Monday 8th February 2016
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We’re getting nearer and nearer to a time when self driving cars will be on the road and we may well end up buying them before too long. Cars will have some amount of autonomy by 2020 on the motorway but these cars aren’t expected to be in cities until 2025 due to the complexity of enabling the cars to navigate urban environments.  One big issue about autonomous cars that is now starting to be raised is what are the legal implications for these new cars?  What happens about liability?  A new group called the New Automated Driving Insurer Group has been formed to tackle issues regarding autonomous cars, liability and road traffic laws. Eleven of the big motor insurance firms form part of the group and the Association of British Insurers (ABI) and Thatcham Research are leading it. The insurance companies include Direct Line, Admiral, Allianz, AXA and Aviva. The group has been formed to address the legal issues of autonomous vehicles on public roads and help to establish fault in the event of accidents.


Insurers state that the majority of accidents are due to human error, the ABI sate that 94% of road accidents are because of human mistakes.  So going forward accident rates are expected to significantly drop which could mean falling premiums.  Thatcham Research estimate that premiums could fall by 50% by 2025 and by 80% by 2040.  Obviously, it will be much harder to blame human error in autonomous cars but will the onus fall on manufacturers or software developers? Manufacturers may start to offer their own insurance; especially if the onus is going to fall on them in the future and insurance firms will lose customers.  The ABI are saying “Contrary to what some people might expect, insurers are not standing in the way of this development but actively looking to support progress and innovation”. But are they actually more concerned with their market being killed off and safeguarding their own bottom lines?

They may have very good reason to be concerned. Volvo president Hakan Samuelsson has said that Volvo would accept full liability for all its self driving cars when they are used in autonomous mode. Google have said that they will accept liability if it is found that their autonomous driving software causes crashes.  But what happens if a major design flaw is uncovered will manufacturers be willing to pay out on major design defect lawsuits? This could lead to recalls and compensation claims escalating and end up being very very expensive for manufacturers.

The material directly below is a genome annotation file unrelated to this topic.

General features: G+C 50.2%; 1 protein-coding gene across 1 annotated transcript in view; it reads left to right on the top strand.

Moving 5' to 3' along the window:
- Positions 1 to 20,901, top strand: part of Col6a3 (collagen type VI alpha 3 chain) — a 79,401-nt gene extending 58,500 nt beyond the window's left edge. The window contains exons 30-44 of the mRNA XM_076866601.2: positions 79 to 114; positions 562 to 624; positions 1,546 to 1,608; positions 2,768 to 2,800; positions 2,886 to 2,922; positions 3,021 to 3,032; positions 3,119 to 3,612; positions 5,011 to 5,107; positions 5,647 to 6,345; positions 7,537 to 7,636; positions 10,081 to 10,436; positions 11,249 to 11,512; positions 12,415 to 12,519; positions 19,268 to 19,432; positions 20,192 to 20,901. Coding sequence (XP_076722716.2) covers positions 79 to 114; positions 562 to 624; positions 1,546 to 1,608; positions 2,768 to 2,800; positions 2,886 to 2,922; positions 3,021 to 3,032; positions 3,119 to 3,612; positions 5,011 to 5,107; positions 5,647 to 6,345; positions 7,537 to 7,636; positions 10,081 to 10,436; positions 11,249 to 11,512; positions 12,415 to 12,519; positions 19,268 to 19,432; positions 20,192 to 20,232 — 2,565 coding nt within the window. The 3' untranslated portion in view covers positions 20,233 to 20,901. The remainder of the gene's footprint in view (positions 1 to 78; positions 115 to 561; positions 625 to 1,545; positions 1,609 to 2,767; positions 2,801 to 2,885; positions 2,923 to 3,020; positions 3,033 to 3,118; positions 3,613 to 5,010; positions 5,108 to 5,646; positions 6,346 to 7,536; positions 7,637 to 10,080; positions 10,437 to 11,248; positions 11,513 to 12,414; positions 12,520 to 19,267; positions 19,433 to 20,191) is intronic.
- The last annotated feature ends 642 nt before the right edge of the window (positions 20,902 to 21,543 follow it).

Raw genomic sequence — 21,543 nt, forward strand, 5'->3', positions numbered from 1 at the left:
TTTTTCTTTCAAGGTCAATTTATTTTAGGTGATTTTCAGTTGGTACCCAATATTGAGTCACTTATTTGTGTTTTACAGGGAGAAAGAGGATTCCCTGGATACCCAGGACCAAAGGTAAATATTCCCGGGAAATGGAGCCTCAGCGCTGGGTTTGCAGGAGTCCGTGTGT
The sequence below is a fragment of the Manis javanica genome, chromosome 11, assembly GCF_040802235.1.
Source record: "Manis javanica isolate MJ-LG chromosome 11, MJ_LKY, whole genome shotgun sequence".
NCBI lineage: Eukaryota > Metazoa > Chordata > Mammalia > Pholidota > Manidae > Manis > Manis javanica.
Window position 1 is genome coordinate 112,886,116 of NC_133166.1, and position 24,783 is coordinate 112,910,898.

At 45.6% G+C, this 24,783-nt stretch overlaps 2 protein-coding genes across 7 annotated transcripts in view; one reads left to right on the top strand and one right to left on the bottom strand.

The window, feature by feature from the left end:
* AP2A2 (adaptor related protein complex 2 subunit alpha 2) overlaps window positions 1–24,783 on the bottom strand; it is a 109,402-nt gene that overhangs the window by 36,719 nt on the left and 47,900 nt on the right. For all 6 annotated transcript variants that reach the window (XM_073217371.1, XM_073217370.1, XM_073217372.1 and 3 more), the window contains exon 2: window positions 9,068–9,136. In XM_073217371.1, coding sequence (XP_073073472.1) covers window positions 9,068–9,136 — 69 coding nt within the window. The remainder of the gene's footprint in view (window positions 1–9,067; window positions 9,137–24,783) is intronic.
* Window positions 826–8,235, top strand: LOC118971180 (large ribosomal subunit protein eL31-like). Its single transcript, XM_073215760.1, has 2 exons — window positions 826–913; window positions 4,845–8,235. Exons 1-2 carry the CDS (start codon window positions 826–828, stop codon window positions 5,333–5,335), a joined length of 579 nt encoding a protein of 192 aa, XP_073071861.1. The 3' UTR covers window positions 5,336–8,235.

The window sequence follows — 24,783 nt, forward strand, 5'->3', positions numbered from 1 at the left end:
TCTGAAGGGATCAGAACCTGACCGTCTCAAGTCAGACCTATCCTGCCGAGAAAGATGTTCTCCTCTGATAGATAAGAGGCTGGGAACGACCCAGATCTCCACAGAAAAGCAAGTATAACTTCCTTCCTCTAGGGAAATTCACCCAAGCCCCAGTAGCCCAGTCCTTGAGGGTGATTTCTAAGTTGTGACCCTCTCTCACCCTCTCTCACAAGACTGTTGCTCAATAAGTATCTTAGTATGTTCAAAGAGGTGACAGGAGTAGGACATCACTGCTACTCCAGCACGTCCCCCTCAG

At the moment it is assumed that all fully autonomous cars will retain a manual override which allows drivers to regain control of the car which could still mean that the driver can be held liable in an accident. Also, the driver has to set the controls for what the car does and they may make mistakes doing this, unless autonomous features will have an override function.

Legal issues are already causing problems as many car manufacturers are complaining that the different forms of legislation across Europe are making it hard to bring self driving cars to market. Samuelsson has said that Europe has “suffered to some extent by having a patchwork of rules and regulation” in regards to the testing of autonomous vehicles. Ulrich Hackenberg, formerly, Head of Technology at Audi said legislation is “by far” the biggest obstacle in bringing a fully autonomous car to market.

In the UK the government has promised to amend national legislation by next year and they have said they will make sure they address the particular issue of liability. Clearly, the technology used, the role of the human driver and individual driving scenarios are all factors that will need to be considered.  Legislation will need to take all of these into account when deciding what new regulations need to be put in place, especially in terms of liability.  The ABI said: “We want to work out what the [insurance] industry’s position will be when the government wants to consult on this”.  It might well be that they want to avoid insuring drivers who are held liable when the manufacturer or software provider are really at fault.  But then manufacturers and software providers could bring out their own insurance policies and include drivers in these.  Which would mean that the insurance industry have no position in the market!  At the moment insurers are blaming cash for crash scams on rising premiums, but autonomous cars would render such crashes as impossible.  What excuse could insurers have then for raising premiums?